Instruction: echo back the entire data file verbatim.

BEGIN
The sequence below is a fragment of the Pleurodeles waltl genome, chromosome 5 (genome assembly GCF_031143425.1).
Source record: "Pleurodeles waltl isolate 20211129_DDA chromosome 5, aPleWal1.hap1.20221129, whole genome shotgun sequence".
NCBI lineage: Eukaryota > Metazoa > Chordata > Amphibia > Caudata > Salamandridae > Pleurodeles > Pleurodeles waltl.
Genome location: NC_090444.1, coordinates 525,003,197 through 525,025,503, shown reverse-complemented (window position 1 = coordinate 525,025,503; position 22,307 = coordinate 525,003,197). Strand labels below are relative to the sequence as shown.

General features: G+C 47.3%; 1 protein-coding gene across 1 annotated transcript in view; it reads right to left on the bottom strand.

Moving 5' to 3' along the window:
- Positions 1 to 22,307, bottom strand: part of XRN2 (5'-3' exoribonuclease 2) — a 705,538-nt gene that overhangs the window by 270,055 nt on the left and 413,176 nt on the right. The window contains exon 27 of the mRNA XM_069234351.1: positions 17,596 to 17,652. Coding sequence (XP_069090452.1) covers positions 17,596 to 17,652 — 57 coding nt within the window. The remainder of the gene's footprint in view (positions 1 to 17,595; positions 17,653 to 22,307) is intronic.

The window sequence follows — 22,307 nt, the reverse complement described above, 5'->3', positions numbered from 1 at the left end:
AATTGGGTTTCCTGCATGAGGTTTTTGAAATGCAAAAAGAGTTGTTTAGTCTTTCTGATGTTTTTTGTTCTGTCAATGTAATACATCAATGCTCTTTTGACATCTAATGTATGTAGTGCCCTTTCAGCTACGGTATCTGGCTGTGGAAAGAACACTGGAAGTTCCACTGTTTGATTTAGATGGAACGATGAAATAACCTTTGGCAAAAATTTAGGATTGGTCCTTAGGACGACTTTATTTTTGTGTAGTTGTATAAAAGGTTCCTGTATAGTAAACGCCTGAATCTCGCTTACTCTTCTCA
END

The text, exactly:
The sequence below is a fragment of the Pleurodeles waltl genome, chromosome 5 (genome assembly GCF_031143425.1).
Source record: "Pleurodeles waltl isolate 20211129_DDA chromosome 5, aPleWal1.hap1.20221129, whole genome shotgun sequence".
NCBI lineage: Eukaryota > Metazoa > Chordata > Amphibia > Caudata > Salamandridae > Pleurodeles > Pleurodeles waltl.
Genome location: NC_090444.1, coordinates 525,003,197 through 525,025,503, shown reverse-complemented (window position 1 = coordinate 525,025,503; position 22,307 = coordinate 525,003,197). Strand labels below are relative to the sequence as shown.

General features: G+C 47.3%; 1 protein-coding gene across 1 annotated transcript in view; it reads right to left on the bottom strand.

Moving 5' to 3' along the window:
- Positions 1 to 22,307, bottom strand: part of XRN2 (5'-3' exoribonuclease 2) — a 705,538-nt gene that overhangs the window by 270,055 nt on the left and 413,176 nt on the right. The window contains exon 27 of the mRNA XM_069234351.1: positions 17,596 to 17,652. Coding sequence (XP_069090452.1) covers positions 17,596 to 17,652 — 57 coding nt within the window. The remainder of the gene's footprint in view (positions 1 to 17,595; positions 17,653 to 22,307) is intronic.

The window sequence follows — 22,307 nt, the reverse complement described above, 5'->3', positions numbered from 1 at the left end:
AATTGGGTTTCCTGCATGAGGTTTTTGAAATGCAAAAAGAGTTGTTTAGTCTTTCTGATGTTTTTTGTTCTGTCAATGTAATACATCAATGCTCTTTTGACATCTAATGTATGTAGTGCCCTTTCAGCTACGGTATCTGGCTGTGGAAAGAACACTGGAAGTTCCACTGTTTGATTTAGATGGAACGATGAAATAACCTTTGGCAAAAATTTAGGATTGGTCCTTAGGACGACTTTATTTTTGTGTAGTTGTATAAAAGGTTCCTGTATAGTAAACGCCTGAATCTCGCTTACTCTTCTCA